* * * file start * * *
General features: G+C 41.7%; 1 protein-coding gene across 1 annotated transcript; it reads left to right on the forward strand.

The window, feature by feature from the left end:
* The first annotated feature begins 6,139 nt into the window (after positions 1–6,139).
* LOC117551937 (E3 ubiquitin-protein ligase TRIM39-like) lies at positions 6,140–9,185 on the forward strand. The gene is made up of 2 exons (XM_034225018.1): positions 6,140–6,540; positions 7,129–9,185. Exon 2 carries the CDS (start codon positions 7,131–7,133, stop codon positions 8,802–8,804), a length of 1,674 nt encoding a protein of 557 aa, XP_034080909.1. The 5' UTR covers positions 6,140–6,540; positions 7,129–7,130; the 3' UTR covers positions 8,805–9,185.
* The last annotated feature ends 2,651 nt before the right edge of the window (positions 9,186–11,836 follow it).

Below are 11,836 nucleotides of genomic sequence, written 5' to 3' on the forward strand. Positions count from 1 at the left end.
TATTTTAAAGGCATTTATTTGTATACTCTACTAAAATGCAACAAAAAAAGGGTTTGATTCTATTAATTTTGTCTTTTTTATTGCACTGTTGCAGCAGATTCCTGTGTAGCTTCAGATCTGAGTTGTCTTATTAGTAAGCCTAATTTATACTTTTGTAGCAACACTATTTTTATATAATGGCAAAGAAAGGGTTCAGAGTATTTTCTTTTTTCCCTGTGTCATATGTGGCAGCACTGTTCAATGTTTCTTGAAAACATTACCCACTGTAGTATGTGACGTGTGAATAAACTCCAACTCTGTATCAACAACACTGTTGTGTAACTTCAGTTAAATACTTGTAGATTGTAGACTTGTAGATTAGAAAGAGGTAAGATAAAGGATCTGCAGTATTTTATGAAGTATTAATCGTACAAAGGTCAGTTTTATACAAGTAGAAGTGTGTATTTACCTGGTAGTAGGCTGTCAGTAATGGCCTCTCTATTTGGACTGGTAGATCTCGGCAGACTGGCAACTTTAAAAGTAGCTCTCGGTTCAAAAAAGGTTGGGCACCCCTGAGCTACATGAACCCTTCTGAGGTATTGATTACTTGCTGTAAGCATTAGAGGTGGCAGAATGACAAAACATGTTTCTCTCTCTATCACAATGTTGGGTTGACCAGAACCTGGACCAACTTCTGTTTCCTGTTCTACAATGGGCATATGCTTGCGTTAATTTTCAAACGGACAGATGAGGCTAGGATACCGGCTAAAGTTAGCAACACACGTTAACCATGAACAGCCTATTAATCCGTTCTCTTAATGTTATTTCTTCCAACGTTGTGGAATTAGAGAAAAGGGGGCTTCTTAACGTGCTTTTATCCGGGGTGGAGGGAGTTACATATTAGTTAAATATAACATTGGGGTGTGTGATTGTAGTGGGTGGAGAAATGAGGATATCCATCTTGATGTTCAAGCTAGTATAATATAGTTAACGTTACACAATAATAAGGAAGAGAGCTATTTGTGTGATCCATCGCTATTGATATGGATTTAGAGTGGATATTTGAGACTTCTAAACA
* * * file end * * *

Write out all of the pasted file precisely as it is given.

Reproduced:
General features: G+C 41.7%; 1 protein-coding gene across 1 annotated transcript; it reads left to right on the forward strand.

The window, feature by feature from the left end:
* The first annotated feature begins 6,139 nt into the window (after positions 1–6,139).
* LOC117551937 (E3 ubiquitin-protein ligase TRIM39-like) lies at positions 6,140–9,185 on the forward strand. The gene is made up of 2 exons (XM_034225018.1): positions 6,140–6,540; positions 7,129–9,185. Exon 2 carries the CDS (start codon positions 7,131–7,133, stop codon positions 8,802–8,804), a length of 1,674 nt encoding a protein of 557 aa, XP_034080909.1. The 5' UTR covers positions 6,140–6,540; positions 7,129–7,130; the 3' UTR covers positions 8,805–9,185.
* The last annotated feature ends 2,651 nt before the right edge of the window (positions 9,186–11,836 follow it).

Below are 11,836 nucleotides of genomic sequence, written 5' to 3' on the forward strand. Positions count from 1 at the left end.
TATTTTAAAGGCATTTATTTGTATACTCTACTAAAATGCAACAAAAAAAGGGTTTGATTCTATTAATTTTGTCTTTTTTATTGCACTGTTGCAGCAGATTCCTGTGTAGCTTCAGATCTGAGTTGTCTTATTAGTAAGCCTAATTTATACTTTTGTAGCAACACTATTTTTATATAATGGCAAAGAAAGGGTTCAGAGTATTTTCTTTTTTCCCTGTGTCATATGTGGCAGCACTGTTCAATGTTTCTTGAAAACATTACCCACTGTAGTATGTGACGTGTGAATAAACTCCAACTCTGTATCAACAACACTGTTGTGTAACTTCAGTTAAATACTTGTAGATTGTAGACTTGTAGATTAGAAAGAGGTAAGATAAAGGATCTGCAGTATTTTATGAAGTATTAATCGTACAAAGGTCAGTTTTATACAAGTAGAAGTGTGTATTTACCTGGTAGTAGGCTGTCAGTAATGGCCTCTCTATTTGGACTGGTAGATCTCGGCAGACTGGCAACTTTAAAAGTAGCTCTCGGTTCAAAAAAGGTTGGGCACCCCTGAGCTACATGAACCCTTCTGAGGTATTGATTACTTGCTGTAAGCATTAGAGGTGGCAGAATGACAAAACATGTTTCTCTCTCTATCACAATGTTGGGTTGACCAGAACCTGGACCAACTTCTGTTTCCTGTTCTACAATGGGCATATGCTTGCGTTAATTTTCAAACGGACAGATGAGGCTAGGATACCGGCTAAAGTTAGCAACACACGTTAACCATGAACAGCCTATTAATCCGTTCTCTTAATGTTATTTCTTCCAACGTTGTGGAATTAGAGAAAAGGGGGCTTCTTAACGTGCTTTTATCCGGGGTGGAGGGAGTTACATATTAGTTAAATATAACATTGGGGTGTGTGATTGTAGTGGGTGGAGAAATGAGGATATCCATCTTGATGTTCAAGCTAGTATAATATAGTTAACGTTACACAATAATAAGGAAGAGAGCTATTTGTGTGATCCATCGCTATTGATATGGATTTAGAGTGGATATTTGAGACTTCTAAACA